US in Iraq: What's been left behind
After seven years of war, Iraqis are freer but feel embittered by the loss of life and halting progress in turning on the lights.
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When it was over, Fallujah was sealed off and a biometric security system put in place for all returning residents. Compensation was paid for damage, but Fallujans were shocked at what they saw.Skip to next paragraph
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Since then, the Iraqi government has paid for two new bridges; a new 200-bed, $46 million hospital; and a host of other projects like roadworks. But the US military has also channeled much money into the area. Among the 4,600 projects USACE has implemented across Iraq, 109 projects worth $190 million lie in Fallujah alone.
The Army's project map for the city shows that 99 are complete, ranging from a $104 million sewer system and electricity transformers to new health centers, police posts, and the Al-Shuhada school – the object of headmaster Bassim's envy. Brick red, it stands out among the dun-colored houses and rubble. Painted on the wall inside are the words: "You work hard, you will achieve your dream."
During a visit, Christensen, the USACE colonel, asked the guard if he was happy with the building. "I was thanking God, because the kids of all the families will get an education," replied Ali Ahmed.
But that reaction is hardly uniform for US-funded projects, which rarely advertise their American connection. Abdul Hamid al-Jeraisi, a law graduate, had no idea the road in front of his sweet shop was paved with American cash. "Do you mean this street?" asked Mr. Jeraisi, surprised but unimpressed. "No, 100 percent no, this will not change the way I look at the American military," which, he says, "gave out their contracts to thieves who have no conscience" and who made "enormous profits."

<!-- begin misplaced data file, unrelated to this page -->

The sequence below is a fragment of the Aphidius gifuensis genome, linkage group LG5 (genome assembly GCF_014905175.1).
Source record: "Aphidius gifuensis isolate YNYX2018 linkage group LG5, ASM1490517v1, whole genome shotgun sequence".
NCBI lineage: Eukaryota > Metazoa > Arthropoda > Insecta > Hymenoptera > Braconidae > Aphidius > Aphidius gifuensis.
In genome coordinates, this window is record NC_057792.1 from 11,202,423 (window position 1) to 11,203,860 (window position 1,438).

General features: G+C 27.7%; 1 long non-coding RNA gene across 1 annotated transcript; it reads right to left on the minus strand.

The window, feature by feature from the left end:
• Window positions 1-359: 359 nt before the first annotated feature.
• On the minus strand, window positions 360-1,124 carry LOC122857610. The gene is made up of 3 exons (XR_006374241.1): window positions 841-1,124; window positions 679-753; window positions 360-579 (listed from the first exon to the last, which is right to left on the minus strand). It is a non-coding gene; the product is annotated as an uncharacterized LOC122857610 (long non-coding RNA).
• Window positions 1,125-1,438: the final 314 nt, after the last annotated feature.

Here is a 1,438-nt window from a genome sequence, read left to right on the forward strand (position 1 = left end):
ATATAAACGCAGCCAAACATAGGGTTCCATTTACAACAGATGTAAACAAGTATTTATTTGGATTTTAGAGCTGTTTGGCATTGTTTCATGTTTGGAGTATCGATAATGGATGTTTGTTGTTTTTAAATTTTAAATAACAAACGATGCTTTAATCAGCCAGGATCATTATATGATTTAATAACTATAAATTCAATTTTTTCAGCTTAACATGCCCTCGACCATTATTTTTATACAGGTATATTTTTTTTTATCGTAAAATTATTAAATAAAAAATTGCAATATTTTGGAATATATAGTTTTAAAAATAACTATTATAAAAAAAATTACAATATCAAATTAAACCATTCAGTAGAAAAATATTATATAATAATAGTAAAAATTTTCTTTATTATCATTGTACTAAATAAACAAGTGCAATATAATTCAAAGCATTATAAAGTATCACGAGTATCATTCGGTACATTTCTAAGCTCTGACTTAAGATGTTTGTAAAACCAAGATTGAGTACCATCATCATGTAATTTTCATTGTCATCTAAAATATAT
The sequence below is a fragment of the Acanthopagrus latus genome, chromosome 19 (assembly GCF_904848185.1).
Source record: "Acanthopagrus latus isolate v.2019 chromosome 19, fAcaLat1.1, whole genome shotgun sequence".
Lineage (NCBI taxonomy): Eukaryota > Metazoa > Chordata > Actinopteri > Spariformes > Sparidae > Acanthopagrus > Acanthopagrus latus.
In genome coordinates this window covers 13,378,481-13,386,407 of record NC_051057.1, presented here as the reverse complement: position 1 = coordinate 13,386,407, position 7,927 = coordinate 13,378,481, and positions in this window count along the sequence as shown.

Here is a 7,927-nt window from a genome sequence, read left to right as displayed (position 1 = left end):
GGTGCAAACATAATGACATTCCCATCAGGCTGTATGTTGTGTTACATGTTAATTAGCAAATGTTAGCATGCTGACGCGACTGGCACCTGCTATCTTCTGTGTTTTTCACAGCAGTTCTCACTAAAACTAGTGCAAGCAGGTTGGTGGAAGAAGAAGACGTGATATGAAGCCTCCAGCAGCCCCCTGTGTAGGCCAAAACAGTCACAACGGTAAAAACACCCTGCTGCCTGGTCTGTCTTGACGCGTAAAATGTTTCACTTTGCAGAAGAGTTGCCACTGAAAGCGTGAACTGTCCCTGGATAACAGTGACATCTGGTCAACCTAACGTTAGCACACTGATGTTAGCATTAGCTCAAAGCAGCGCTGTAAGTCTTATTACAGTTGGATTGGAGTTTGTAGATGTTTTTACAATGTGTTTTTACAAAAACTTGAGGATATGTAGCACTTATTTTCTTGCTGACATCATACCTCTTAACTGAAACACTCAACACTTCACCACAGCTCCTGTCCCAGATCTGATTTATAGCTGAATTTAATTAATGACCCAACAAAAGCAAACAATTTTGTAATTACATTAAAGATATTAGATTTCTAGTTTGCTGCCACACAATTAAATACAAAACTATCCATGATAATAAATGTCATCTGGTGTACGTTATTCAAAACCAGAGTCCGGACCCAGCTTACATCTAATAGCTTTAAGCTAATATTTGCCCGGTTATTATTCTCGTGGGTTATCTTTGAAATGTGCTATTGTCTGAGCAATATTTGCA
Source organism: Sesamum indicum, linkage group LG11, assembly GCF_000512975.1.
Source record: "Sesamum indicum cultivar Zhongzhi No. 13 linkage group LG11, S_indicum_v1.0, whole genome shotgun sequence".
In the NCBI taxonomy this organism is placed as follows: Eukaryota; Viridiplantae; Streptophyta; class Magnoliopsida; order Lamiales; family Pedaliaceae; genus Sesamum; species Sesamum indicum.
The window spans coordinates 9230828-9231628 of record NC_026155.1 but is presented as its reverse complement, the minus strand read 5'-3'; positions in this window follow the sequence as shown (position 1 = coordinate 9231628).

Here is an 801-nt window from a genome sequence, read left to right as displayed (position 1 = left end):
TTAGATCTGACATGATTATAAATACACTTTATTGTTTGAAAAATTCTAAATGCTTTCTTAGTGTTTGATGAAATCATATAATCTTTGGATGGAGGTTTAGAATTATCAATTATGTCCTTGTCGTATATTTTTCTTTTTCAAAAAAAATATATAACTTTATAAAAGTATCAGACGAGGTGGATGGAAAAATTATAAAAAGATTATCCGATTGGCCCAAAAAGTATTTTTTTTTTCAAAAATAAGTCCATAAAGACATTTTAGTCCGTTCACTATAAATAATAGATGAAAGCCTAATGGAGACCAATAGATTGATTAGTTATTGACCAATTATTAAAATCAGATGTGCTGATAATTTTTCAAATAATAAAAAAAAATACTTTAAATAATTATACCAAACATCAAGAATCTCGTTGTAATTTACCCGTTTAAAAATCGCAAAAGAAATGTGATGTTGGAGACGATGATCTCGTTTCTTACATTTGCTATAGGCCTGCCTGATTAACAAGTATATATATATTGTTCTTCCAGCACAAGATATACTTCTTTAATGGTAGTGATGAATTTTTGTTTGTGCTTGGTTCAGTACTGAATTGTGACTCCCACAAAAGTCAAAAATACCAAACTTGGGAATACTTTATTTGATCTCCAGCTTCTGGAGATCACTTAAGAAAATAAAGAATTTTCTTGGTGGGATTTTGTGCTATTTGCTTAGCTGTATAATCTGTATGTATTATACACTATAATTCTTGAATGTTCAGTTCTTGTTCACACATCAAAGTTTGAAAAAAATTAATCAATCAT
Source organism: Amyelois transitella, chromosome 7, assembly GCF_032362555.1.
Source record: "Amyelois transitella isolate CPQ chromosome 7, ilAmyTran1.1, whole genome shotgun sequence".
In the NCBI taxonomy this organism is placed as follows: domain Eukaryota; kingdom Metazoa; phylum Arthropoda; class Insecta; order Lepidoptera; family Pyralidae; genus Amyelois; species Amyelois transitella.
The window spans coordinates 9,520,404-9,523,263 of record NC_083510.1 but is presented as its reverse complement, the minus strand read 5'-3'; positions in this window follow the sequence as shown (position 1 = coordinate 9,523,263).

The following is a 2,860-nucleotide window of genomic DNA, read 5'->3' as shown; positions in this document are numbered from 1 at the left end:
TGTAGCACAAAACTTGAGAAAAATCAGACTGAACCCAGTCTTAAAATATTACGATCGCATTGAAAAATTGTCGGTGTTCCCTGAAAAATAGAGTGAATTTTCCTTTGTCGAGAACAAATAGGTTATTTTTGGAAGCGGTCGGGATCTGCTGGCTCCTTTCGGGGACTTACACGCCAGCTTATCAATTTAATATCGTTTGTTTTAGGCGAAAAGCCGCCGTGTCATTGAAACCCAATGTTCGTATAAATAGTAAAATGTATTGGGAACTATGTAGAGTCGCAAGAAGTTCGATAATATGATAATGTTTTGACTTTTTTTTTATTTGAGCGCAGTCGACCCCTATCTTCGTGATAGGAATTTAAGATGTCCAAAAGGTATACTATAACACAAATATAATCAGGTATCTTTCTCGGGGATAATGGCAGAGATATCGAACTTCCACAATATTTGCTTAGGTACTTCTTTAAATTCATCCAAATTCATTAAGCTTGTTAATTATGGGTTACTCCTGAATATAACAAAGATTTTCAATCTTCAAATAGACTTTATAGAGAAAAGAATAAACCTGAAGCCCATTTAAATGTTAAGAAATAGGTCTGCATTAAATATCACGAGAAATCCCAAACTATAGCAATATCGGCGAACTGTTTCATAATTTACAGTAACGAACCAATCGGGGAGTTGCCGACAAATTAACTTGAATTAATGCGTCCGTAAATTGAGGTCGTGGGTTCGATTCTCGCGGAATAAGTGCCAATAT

Indeed, public association with the US remains "taboo," says one Fallujah resident, after watching a report on Al Anbar Television about two key lines of the sewer system in Fallujah.
Citizens on the street are quoted praising the engineers, workers, the city council, and the contractor. But during the nearly seven-minute program, not one word is said about the US underwriting the entire project.
Still, some Iraqis say that no amount of US money can compensate for human losses. "The people of the city will not accept that the Americans trade civilian lives for services," says Hassan al-Mihamdi, a department head at a teachers' institute. "The wounds of the country cannot be healed before half a century."
Never mind that the city council and local sheikhs in Fallujah – as in cities across Iraq – have worked closely with US military units, funneling money for reconstruction to Iraqi contractors. "These tribal sheikhs will not defend the US [to their tribe]," says the unnamed Fallujah resident. "When someone says, 'They killed my wife in that bombing,' what will he tell them, that the Americans put $10 million into the city?"
Facing such Iraqi perceptions, some US military officers take the long view. "The [Fallujah] offensive was only six years ago, so it's still fresh in their minds," says USACE Maj. James Roche. "It takes time."
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Like the military, the U.S. State Department has also learned to mask a "Made in the USA" label. The department's provincial reconstruction teams (PRTs) are working closely with local government and ministries to fulfill needs from training midwives to boosting crop yields for farmers.